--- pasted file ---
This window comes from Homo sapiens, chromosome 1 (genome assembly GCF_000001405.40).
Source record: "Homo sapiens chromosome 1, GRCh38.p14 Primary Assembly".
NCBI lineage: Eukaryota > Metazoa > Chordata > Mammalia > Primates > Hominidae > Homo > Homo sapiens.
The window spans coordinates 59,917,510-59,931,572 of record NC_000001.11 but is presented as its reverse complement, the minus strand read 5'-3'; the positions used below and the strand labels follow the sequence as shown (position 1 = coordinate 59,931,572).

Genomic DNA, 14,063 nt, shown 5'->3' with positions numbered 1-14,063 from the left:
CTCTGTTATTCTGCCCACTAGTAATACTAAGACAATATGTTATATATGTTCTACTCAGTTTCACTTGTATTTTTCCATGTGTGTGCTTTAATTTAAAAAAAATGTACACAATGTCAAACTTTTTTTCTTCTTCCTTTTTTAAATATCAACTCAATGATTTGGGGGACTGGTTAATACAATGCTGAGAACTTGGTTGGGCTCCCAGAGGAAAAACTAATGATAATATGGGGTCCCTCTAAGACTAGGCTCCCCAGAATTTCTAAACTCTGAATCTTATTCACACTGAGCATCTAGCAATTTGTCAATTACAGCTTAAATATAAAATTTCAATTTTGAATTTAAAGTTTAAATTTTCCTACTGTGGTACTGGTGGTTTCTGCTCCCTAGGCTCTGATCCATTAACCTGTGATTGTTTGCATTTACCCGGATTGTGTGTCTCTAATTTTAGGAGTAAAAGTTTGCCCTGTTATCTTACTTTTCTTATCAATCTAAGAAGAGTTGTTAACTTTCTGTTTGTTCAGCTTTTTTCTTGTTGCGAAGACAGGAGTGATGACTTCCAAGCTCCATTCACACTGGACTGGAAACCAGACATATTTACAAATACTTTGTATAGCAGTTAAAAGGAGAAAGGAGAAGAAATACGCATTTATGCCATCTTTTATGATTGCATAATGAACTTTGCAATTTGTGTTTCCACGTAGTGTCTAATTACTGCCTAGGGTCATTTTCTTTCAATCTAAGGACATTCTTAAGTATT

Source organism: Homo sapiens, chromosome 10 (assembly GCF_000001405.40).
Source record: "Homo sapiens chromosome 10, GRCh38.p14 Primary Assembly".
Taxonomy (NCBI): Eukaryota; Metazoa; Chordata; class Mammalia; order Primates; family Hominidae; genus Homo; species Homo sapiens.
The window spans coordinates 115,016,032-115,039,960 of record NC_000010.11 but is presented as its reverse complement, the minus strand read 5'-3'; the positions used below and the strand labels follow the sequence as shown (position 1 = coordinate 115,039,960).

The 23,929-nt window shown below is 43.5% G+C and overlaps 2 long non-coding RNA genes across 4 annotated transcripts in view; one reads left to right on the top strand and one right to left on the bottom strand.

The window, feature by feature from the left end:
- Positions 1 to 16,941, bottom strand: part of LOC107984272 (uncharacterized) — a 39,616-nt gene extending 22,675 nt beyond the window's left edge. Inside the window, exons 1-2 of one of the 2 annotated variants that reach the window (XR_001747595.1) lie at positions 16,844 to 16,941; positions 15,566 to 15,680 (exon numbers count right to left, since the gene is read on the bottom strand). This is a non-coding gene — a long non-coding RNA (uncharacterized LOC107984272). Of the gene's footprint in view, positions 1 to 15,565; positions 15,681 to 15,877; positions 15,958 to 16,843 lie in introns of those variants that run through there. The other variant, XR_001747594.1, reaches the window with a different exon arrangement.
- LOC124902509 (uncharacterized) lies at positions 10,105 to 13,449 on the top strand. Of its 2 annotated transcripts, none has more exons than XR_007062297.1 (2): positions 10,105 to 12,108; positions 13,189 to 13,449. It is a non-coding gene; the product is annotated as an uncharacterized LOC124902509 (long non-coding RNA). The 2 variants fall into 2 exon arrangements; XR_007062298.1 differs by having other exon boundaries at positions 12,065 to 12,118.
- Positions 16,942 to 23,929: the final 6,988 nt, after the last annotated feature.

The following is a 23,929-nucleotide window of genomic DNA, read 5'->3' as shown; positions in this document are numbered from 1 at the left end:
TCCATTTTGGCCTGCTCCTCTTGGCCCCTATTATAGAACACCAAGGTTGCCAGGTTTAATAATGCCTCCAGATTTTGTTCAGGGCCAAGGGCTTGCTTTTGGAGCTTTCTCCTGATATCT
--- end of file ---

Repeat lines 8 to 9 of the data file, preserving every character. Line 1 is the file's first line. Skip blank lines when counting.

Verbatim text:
Source record: "Homo sapiens chromosome 10, GRCh38.p14 Primary Assembly".
Taxonomy (NCBI): Eukaryota; Metazoa; Chordata; class Mammalia; order Primates; family Hominidae; genus Homo; species Homo sapiens.